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A Comment on Solari and Natiello’s Constructivist View of Newton’s Mechanics

Abstract

The present comment on Solari and Natiello’s paper (Found. Sci. 2019) values their constructivist approach to Newtonian Mechanics. My critical point concerns only the link between the concept of force and phenomena. It will be shown that the idealised form of the law of inertia created by the authors avoids criticism of the law and that this law (idealised or not) leads to the concept of force as the cause of acceleration. This concept appears in the authors’ reconstruction as an assumption. They add that this assumption must be contrasted with experiments. Following this, I address an experiment, in which the force that is taken as the cause of acceleration, is not present in the phenomenon at stake. As it thus does not satisfy the property of locality, which any cause has to, force cannot be a cause.

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Notes

  1. 1.

    Planck (1916), Lenard (1936), Sommerfeld (1947), Budó (1974), Hestenes (1987), Alonso and Finn (1992), Knudsen and Hjorth (1996), Young and Freedman (2004), Nolting (2005), Gerthsen (2006), Kuypers (2012), among others. Philosphers of science have also understood force as the cause of acceleration (Cartwright 1983; Wilson 2009a, b; Massin 2017).

  2. 2.

    Jammer’s historical book on force provides an overview about the criticism of concept. Among contemporary physicists, we find Hamel 1912, Ludwig 1985 and Wilczek 2004. Philosophers of science have also defended that force does not exist (Russell 1937; Nagel 1961; Ellis 1976; Bigelow et al. 1988; Hicks and Schaffer 2017).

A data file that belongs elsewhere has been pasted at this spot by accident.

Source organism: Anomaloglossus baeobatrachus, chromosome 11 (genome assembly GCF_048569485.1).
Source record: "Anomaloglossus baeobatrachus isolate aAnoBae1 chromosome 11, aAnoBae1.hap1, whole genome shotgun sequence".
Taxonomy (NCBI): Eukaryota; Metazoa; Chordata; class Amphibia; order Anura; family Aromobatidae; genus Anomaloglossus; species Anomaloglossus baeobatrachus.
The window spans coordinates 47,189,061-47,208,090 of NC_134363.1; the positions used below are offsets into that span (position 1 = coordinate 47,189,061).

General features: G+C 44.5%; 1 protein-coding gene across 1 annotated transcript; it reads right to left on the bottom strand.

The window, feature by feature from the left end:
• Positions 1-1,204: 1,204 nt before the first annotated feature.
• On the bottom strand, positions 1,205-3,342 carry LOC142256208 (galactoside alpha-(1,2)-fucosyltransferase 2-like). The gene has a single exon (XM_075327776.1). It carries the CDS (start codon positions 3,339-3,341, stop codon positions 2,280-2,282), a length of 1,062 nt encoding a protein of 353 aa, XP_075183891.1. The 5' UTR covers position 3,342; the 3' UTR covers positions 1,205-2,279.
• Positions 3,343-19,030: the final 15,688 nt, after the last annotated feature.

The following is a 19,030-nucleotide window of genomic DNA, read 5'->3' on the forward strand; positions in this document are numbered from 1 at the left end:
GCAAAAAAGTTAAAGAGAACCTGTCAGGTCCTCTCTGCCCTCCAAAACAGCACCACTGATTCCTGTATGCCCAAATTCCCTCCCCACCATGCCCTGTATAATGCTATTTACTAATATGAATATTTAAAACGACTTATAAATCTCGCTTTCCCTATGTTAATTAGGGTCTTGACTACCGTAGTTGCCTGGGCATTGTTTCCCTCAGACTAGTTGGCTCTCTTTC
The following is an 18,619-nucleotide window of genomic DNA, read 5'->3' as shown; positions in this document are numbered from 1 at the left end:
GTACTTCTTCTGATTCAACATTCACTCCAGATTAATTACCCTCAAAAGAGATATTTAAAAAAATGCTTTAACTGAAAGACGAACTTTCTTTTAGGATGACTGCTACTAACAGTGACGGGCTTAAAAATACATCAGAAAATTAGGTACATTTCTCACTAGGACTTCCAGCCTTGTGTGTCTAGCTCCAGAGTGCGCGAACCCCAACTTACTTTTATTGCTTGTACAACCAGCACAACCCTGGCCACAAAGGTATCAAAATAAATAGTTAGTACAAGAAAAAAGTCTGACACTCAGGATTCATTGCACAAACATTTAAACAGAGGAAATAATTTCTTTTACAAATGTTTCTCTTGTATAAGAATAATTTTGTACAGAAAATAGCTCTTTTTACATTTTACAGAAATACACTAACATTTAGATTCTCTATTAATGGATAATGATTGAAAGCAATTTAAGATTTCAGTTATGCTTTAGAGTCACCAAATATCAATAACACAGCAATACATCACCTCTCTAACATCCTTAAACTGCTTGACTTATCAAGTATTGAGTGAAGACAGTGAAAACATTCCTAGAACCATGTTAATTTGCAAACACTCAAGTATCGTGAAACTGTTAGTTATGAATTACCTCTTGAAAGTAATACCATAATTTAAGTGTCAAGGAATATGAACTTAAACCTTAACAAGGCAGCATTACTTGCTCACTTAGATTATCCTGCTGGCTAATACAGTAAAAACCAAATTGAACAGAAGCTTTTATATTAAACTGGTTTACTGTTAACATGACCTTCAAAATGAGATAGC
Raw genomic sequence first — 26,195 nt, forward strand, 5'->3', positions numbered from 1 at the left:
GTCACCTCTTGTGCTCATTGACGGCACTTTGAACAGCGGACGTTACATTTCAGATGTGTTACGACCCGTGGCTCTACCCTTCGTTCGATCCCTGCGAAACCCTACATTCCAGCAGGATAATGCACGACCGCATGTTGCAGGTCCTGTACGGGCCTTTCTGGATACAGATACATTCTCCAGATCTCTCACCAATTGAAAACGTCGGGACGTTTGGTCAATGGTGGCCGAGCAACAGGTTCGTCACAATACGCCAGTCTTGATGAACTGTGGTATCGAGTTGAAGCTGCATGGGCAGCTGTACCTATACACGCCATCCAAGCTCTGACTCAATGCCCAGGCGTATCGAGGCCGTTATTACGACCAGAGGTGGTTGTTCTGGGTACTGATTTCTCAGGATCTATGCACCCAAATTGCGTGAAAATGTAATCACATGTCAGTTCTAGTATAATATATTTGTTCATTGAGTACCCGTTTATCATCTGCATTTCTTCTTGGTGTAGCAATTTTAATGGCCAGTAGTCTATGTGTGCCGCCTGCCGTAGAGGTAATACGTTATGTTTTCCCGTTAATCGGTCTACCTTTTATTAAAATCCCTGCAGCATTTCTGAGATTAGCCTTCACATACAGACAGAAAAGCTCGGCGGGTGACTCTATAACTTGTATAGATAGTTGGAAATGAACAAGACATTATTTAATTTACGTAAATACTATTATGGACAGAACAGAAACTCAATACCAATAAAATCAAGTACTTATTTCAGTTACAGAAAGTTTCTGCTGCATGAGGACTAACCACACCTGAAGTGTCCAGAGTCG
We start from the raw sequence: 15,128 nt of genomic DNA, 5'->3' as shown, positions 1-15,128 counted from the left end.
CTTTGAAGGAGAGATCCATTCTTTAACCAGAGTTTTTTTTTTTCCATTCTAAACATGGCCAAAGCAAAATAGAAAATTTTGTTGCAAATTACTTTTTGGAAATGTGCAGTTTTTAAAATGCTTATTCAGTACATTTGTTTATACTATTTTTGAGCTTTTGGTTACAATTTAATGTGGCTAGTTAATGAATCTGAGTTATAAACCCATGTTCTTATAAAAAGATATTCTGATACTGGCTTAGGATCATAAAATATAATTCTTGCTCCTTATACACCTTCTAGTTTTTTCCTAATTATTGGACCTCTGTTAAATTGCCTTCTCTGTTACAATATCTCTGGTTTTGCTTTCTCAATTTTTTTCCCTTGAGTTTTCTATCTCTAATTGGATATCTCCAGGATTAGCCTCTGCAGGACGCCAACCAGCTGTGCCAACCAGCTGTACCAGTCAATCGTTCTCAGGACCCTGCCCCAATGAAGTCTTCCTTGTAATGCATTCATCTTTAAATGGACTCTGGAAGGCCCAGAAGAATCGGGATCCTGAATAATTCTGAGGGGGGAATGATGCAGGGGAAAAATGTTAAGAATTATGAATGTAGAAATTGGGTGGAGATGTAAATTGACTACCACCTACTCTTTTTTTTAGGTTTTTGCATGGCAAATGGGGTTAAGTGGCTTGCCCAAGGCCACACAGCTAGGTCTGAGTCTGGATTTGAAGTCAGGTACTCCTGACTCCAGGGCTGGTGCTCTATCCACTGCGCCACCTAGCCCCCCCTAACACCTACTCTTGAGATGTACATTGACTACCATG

3. 3.

    The criticism of the law of inertia began with Neumann (1870). Some critical remarks can be found earlier (Jacobi 1996; Riemann 1876). Neumann’s proposal to solve the law of inertia problem was criticized by Mach (1872) and gave rise to the idea of an inertial reference frame (Lange 1885). Lange (1902) reported on the discussion on the law in his paper.

  4. 4.

    ‘It must be recognized that we cannot ‘‘prove’’ the principle of inertia by an experimental test, because we can never be sure that the object under test is truly free of all external interactions, such as those due to extremely massive objects at very large distances.’ (French 1971, p. 164) We find the same claim by Planck (1916), Nielsen (1935), Becker (1954), Hanson (1963), Bergmann and Schaefer (1998), Scobel et al. (2002) and Stachel (2005).

  5. 5.

    Wilson (2013) claims that the law of inertia is not ambiguous only if ‘body’ in Newton’s formulation (Newton 1999, p. 416) means ‘isolated point mass’.

  6. 6.

    Norton 2003, p. 17.

  7. 7.

    Cartwright (1983, p. 66), Wilson (2009a, pp. 535–536, b) and Massin (2017, p. 829).

  8. 8.

    Historians of science have disagreed on whether Newton’s second law is F=ma (Truesdell 1960; Pourciau 2006; Nauenberg 2012; Pisano and Capecchi 2013; Coelho 2018).

  9. 9.

    Halliday et al. 1993, p. 117.

  10. 10.

    Halliday et al. (1993), Bueche and Jerde (1995) and Serway and Jewett (2004).

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Correspondence to R. Lopes Coelho.

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Lopes Coelho, R. A Comment on Solari and Natiello’s Constructivist View of Newton’s Mechanics. Found Sci 25, 703–710 (2020). https://doi.org/10.1007/s10699-020-09651-7

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Keywords

  • Law of inertia
  • Force
  • Cause
  • Foundations of mechanics